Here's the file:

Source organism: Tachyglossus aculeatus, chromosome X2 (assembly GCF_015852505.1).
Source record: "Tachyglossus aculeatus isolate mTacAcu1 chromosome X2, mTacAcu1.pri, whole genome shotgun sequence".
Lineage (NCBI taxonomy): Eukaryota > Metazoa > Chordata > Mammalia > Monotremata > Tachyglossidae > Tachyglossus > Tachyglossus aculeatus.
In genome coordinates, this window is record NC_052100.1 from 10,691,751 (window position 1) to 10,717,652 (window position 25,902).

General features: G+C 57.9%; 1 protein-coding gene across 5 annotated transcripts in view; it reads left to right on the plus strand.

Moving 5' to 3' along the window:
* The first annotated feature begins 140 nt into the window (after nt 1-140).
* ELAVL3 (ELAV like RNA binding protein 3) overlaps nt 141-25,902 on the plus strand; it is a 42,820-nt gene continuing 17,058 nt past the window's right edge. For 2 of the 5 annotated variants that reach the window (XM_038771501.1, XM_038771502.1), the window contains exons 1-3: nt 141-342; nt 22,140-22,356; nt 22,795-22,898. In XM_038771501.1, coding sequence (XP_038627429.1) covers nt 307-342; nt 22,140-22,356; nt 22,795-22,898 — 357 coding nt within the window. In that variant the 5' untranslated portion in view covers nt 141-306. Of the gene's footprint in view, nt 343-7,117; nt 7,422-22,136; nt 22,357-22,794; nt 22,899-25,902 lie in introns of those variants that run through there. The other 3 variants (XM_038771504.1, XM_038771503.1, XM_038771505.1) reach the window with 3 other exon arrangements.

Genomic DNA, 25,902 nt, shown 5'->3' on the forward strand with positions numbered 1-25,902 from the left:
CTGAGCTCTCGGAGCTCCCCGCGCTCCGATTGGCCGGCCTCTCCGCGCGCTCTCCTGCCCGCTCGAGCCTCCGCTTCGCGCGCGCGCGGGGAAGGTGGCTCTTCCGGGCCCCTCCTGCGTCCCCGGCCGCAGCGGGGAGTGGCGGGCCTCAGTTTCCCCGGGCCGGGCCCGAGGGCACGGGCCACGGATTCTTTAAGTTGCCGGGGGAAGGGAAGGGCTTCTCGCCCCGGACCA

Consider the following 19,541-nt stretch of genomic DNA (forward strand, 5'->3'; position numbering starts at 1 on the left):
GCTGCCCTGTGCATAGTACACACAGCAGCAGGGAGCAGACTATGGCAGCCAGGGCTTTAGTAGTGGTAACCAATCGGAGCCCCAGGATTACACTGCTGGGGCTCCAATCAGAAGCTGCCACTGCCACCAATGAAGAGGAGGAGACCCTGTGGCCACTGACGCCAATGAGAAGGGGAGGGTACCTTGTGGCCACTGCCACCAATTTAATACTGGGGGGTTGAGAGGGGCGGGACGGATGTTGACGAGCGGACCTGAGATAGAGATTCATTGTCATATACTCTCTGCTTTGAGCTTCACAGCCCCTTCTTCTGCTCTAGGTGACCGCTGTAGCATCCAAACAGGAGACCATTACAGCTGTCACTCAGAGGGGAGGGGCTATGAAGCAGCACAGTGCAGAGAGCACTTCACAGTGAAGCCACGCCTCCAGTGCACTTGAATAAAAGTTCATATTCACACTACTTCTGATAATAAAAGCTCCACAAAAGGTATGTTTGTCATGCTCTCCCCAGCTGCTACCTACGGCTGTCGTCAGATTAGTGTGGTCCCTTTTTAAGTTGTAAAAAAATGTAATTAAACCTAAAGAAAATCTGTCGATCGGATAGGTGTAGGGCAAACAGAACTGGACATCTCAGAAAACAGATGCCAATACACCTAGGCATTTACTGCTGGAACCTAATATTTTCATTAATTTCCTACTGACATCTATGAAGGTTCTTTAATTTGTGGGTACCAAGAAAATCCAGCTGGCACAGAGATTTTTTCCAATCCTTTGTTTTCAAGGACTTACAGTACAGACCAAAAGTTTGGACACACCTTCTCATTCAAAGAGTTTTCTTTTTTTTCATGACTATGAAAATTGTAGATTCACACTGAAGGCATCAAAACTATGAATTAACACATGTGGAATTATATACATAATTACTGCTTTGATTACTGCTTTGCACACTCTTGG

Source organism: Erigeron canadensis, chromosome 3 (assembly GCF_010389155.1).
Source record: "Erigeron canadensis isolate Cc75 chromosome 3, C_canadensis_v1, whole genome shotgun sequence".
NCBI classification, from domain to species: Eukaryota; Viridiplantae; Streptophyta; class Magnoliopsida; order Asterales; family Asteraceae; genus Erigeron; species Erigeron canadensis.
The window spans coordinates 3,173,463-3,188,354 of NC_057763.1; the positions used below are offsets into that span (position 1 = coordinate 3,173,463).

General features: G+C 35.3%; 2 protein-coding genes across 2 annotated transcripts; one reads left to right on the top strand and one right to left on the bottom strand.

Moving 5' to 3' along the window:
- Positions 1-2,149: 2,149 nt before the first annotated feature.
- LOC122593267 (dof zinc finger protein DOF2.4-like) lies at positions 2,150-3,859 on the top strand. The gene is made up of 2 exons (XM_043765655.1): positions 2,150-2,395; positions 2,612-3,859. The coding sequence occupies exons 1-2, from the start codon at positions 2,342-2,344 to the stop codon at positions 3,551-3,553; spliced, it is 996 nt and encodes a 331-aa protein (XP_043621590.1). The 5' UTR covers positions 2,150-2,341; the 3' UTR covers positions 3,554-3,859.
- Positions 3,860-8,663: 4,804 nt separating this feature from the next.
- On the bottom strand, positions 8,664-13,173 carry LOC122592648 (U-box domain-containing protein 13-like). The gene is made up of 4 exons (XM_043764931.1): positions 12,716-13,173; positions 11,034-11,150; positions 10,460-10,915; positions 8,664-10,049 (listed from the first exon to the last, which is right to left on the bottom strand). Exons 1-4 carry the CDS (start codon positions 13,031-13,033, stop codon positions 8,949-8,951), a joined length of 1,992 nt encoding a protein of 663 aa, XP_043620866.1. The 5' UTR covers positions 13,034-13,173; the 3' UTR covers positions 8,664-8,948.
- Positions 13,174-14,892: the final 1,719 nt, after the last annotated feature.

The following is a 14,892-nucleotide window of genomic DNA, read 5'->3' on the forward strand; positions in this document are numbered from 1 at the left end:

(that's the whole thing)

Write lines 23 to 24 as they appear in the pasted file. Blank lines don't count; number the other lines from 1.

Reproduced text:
- Positions 13,174-14,892: the final 1,719 nt, after the last annotated feature.

The following is a 14,892-nucleotide window of genomic DNA, read 5'->3' on the forward strand; positions in this document are numbered from 1 at the left end: